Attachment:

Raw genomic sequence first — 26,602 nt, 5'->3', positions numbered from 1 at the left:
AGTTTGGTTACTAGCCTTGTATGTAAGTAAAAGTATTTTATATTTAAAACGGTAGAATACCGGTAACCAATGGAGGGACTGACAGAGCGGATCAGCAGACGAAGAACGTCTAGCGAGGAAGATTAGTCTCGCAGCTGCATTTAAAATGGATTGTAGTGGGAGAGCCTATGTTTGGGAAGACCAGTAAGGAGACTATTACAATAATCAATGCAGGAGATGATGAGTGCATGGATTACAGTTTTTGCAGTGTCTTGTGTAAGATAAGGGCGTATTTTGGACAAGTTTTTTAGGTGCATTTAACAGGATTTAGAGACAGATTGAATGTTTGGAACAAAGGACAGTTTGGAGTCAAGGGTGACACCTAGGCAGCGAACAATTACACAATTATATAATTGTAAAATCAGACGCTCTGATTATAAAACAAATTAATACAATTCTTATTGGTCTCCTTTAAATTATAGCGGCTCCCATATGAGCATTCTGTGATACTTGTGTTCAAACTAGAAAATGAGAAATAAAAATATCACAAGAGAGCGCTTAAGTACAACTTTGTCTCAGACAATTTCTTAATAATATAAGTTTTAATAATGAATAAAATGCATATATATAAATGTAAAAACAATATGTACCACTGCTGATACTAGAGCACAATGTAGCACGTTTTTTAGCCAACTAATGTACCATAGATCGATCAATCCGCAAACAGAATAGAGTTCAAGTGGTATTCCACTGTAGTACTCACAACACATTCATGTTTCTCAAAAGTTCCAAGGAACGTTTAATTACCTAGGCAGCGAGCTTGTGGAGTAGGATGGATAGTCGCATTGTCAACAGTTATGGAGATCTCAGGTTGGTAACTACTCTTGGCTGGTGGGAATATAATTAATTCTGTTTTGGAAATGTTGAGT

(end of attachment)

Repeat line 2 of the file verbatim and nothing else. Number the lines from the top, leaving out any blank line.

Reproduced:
AGTTTGGTTACTAGCCTTGTATGTAAGTAAAAGTATTTTATATTTAAAACGGTAGAATACCGGTAACCAATGGAGGGACTGACAGAGCGGATCAGCAGACGAAGAACGTCTAGCGAGGAAGATTAGTCTCGCAGCTGCATTTAAAATGGATTGTAGTGGGAGAGCCTATGTTTGGGAAGACCAGTAAGGAGACTATTACAATAATCAATGCAGGAGATGATGAGTGCATGGATTACAGTTTTTGCAGTGTCTTGTGTAAGATAAGGGCGTATTTTGGACAAGTTTTTTAGGTGCATTTAACAGGATTTAGAGACAGATTGAATGTTTGGAACAAAGGACAGTTTGGAGTCAAGGGTGACACCTAGGCAGCGAACAATTACACAATTATATAATTGTAAAATCAGACGCTCTGATTATAAAACAAATTAATACAATTCTTATTGGTCTCCTTTAAATTATAGCGGCTCCCATATGAGCATTCTGTGATACTTGTGTTCAAACTAGAAAATGAGAAATAAAAATATCACAAGAGAGCGCTTAAGTACAACTTTGTCTCAGACAATTTCTTAATAATATAAGTTTTAATAATGAATAAAATGCATATATATAAATGTAAAAACAATATGTACCACTGCTGATACTAGAGCACAATGTAGCACGTTTTTTAGCCAACTAATGTACCATAGATCGATCAATCCGCAAACAGAATAGAGTTCAAGTGGTATTCCACTGTAGTACTCACAACACATTCATGTTTCTCAAAAGTTCCAAGGAACGTTTAATTACCTAGGCAGCGAGCTTGTGGAGTAGGATGGATAGTCGCATTGTCAACAGTTATGGAGATCTCAGGTTGGTAACTACTCTTGGCTGGTGGGAATATAATTAATTCTGTTTTGGAAATGTTGAGT